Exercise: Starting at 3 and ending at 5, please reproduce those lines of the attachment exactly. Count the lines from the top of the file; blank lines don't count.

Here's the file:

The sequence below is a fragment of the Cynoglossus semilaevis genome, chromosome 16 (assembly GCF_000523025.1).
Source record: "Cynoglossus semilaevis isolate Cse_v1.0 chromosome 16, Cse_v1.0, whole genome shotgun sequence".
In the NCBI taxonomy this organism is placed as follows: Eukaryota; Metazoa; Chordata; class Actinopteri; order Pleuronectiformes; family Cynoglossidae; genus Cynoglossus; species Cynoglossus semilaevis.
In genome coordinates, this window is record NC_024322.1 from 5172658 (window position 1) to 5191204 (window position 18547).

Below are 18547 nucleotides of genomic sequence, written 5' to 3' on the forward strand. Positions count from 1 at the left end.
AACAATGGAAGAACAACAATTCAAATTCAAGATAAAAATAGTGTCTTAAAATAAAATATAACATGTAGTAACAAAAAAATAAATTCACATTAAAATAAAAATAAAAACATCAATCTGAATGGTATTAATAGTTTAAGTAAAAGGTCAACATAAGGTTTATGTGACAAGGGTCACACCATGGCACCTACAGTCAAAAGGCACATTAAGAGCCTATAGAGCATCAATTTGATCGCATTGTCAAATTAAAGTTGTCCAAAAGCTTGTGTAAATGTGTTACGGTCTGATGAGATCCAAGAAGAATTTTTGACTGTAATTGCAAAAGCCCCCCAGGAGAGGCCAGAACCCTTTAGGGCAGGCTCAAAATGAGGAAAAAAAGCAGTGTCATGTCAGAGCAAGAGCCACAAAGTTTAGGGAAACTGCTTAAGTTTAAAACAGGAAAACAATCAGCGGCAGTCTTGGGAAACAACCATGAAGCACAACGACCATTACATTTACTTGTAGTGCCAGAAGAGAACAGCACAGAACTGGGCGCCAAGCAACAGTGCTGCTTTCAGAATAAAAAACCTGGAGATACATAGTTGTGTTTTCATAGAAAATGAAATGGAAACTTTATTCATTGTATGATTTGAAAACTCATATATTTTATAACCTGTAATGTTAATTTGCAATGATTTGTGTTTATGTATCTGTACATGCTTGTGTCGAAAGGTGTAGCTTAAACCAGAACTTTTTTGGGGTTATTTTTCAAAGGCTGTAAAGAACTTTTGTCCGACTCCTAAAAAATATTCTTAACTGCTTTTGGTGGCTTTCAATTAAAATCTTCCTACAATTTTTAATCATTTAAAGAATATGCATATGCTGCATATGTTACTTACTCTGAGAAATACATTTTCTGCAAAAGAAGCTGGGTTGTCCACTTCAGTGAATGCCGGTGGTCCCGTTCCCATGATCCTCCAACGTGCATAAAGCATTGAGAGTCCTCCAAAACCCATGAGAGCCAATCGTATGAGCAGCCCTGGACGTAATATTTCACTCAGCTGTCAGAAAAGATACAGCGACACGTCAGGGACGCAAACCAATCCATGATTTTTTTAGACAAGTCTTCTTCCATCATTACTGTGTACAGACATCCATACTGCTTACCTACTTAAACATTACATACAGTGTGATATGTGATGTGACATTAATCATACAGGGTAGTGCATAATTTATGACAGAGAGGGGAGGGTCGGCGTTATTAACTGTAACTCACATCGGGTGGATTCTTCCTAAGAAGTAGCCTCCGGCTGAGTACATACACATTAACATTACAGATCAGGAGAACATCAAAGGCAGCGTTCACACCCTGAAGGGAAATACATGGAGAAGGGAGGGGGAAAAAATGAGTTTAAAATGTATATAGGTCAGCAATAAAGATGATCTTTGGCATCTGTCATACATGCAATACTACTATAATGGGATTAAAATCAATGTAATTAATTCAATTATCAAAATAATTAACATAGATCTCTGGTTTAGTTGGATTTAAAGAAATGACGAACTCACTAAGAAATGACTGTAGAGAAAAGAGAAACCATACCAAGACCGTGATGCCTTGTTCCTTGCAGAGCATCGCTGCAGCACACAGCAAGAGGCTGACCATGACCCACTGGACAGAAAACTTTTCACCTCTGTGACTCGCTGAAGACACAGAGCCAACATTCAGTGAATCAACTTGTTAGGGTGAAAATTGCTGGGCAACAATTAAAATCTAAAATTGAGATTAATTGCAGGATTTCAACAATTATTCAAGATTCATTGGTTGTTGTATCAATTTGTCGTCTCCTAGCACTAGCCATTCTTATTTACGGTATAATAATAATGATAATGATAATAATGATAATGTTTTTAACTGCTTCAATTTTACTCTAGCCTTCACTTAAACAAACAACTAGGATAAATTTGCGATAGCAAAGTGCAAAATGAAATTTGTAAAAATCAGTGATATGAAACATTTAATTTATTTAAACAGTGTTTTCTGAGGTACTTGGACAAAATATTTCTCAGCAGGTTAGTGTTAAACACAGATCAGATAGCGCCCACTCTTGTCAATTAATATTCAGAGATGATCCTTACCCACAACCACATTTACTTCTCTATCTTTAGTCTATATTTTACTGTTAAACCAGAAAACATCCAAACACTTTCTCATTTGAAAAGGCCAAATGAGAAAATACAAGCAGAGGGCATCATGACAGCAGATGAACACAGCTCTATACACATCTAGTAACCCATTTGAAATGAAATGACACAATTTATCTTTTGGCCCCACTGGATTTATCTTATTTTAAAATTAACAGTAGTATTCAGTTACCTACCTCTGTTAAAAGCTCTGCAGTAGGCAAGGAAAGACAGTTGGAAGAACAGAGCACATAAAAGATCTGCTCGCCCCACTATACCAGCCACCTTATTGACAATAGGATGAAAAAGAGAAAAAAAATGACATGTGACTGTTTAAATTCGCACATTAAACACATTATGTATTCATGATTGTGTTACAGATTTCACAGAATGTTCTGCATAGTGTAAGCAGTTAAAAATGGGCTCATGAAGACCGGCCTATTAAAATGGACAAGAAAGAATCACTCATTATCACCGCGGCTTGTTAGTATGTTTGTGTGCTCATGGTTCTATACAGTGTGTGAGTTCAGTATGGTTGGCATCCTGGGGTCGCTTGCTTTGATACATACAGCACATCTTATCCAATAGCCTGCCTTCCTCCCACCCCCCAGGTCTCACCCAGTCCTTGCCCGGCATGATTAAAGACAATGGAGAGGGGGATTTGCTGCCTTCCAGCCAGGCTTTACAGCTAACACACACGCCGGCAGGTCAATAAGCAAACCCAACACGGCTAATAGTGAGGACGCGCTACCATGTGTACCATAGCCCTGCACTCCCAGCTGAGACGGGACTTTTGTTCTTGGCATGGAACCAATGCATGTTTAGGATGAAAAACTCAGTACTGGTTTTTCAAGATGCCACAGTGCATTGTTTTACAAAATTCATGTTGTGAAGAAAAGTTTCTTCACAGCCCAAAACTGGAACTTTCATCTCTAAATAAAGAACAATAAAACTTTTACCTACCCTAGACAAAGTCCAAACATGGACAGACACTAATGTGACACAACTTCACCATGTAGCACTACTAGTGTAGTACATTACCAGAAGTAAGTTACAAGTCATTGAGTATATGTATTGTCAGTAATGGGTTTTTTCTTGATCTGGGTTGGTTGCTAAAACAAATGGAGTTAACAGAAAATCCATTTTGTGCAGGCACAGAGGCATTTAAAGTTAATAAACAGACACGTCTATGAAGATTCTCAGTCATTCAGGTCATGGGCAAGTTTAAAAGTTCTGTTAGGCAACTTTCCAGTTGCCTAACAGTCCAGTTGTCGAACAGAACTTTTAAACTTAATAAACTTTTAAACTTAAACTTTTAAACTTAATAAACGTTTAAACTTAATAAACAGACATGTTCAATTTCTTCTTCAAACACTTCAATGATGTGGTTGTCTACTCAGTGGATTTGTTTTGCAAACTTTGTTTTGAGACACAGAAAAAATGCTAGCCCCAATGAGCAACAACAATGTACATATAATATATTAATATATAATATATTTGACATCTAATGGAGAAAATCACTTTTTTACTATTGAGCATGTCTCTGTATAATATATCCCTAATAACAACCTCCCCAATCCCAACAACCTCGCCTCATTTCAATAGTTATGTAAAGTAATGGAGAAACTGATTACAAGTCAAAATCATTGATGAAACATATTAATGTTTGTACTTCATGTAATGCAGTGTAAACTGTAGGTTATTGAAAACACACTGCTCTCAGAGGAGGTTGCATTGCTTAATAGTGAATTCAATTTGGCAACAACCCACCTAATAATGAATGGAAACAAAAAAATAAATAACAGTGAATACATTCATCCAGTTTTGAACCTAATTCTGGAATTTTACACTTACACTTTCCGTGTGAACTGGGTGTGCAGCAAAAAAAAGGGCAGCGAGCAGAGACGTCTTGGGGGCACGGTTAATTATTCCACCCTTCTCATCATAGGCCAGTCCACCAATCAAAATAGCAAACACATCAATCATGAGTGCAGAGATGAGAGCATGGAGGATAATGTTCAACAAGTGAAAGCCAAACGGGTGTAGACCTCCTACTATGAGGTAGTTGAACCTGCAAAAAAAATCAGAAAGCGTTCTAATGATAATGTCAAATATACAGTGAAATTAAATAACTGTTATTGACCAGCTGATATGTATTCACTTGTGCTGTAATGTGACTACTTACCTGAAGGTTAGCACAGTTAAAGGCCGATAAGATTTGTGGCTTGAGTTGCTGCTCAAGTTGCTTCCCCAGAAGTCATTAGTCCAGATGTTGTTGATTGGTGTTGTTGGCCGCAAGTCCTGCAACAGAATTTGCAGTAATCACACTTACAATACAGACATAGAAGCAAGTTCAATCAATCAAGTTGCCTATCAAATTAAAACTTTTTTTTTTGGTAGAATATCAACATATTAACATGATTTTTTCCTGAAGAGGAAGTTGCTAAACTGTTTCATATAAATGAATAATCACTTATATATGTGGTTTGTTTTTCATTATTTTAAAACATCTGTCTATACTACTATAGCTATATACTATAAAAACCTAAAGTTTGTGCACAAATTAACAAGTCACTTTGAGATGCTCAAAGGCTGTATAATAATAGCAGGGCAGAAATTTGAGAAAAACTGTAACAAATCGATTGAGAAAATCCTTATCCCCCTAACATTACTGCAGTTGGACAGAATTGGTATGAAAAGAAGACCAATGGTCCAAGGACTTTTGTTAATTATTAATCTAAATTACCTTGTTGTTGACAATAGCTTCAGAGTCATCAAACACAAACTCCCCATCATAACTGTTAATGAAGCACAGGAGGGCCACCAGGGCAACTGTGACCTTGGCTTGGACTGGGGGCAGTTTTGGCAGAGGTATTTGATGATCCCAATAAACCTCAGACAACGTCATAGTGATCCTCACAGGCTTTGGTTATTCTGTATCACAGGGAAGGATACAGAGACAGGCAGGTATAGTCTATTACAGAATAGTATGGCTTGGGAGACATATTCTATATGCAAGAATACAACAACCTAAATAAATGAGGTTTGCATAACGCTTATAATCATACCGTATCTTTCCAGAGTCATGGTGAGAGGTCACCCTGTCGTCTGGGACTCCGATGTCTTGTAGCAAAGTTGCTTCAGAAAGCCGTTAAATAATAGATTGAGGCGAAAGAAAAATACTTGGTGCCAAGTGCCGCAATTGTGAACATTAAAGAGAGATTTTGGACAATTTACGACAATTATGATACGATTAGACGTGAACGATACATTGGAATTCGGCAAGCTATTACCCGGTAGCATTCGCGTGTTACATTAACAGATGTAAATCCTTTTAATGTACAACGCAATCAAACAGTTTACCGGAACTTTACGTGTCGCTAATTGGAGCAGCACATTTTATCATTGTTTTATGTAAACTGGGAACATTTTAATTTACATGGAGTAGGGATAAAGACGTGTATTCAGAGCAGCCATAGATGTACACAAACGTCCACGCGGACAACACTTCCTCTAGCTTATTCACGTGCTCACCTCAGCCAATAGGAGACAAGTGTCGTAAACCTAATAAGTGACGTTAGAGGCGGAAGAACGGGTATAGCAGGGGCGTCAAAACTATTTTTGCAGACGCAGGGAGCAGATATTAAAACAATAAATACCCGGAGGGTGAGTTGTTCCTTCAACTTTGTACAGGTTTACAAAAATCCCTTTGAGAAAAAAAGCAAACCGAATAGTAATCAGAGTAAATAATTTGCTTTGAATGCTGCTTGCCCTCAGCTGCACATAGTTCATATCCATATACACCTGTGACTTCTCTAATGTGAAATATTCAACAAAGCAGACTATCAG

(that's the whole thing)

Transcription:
In the NCBI taxonomy this organism is placed as follows: Eukaryota; Metazoa; Chordata; class Actinopteri; order Pleuronectiformes; family Cynoglossidae; genus Cynoglossus; species Cynoglossus semilaevis.
In genome coordinates, this window is record NC_024322.1 from 5172658 (window position 1) to 5191204 (window position 18547).

Below are 18547 nucleotides of genomic sequence, written 5' to 3' on the forward strand. Positions count from 1 at the left end.